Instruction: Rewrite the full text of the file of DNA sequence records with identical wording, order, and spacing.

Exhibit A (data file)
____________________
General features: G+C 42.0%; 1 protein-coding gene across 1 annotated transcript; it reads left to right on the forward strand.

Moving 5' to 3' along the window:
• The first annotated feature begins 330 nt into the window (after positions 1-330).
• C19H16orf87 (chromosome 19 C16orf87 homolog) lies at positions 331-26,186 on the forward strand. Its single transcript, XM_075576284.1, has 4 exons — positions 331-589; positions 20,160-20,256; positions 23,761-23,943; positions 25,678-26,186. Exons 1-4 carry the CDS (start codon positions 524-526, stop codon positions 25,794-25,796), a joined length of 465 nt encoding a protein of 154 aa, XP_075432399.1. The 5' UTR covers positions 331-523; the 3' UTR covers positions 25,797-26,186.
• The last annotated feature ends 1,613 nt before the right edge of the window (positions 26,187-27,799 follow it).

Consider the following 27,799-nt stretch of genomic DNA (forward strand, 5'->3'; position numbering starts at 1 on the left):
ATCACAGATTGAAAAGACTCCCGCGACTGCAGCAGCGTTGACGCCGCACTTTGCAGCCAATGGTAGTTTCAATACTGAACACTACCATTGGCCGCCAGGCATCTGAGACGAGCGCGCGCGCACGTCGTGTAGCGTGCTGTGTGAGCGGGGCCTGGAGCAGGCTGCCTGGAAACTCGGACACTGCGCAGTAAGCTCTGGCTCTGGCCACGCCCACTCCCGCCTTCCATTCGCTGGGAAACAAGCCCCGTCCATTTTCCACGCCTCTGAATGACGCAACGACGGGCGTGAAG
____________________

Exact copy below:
General features: G+C 42.0%; 1 protein-coding gene across 1 annotated transcript; it reads left to right on the forward strand.

Moving 5' to 3' along the window:
• The first annotated feature begins 330 nt into the window (after positions 1-330).
• C19H16orf87 (chromosome 19 C16orf87 homolog) lies at positions 331-26,186 on the forward strand. Its single transcript, XM_075576284.1, has 4 exons — positions 331-589; positions 20,160-20,256; positions 23,761-23,943; positions 25,678-26,186. Exons 1-4 carry the CDS (start codon positions 524-526, stop codon positions 25,794-25,796), a joined length of 465 nt encoding a protein of 154 aa, XP_075432399.1. The 5' UTR covers positions 331-523; the 3' UTR covers positions 25,797-26,186.
• The last annotated feature ends 1,613 nt before the right edge of the window (positions 26,187-27,799 follow it).

Consider the following 27,799-nt stretch of genomic DNA (forward strand, 5'->3'; position numbering starts at 1 on the left):
ATCACAGATTGAAAAGACTCCCGCGACTGCAGCAGCGTTGACGCCGCACTTTGCAGCCAATGGTAGTTTCAATACTGAACACTACCATTGGCCGCCAGGCATCTGAGACGAGCGCGCGCGCACGTCGTGTAGCGTGCTGTGTGAGCGGGGCCTGGAGCAGGCTGCCTGGAAACTCGGACACTGCGCAGTAAGCTCTGGCTCTGGCCACGCCCACTCCCGCCTTCCATTCGCTGGGAAACAAGCCCCGTCCATTTTCCACGCCTCTGAATGACGCAACGACGGGCGTGAAG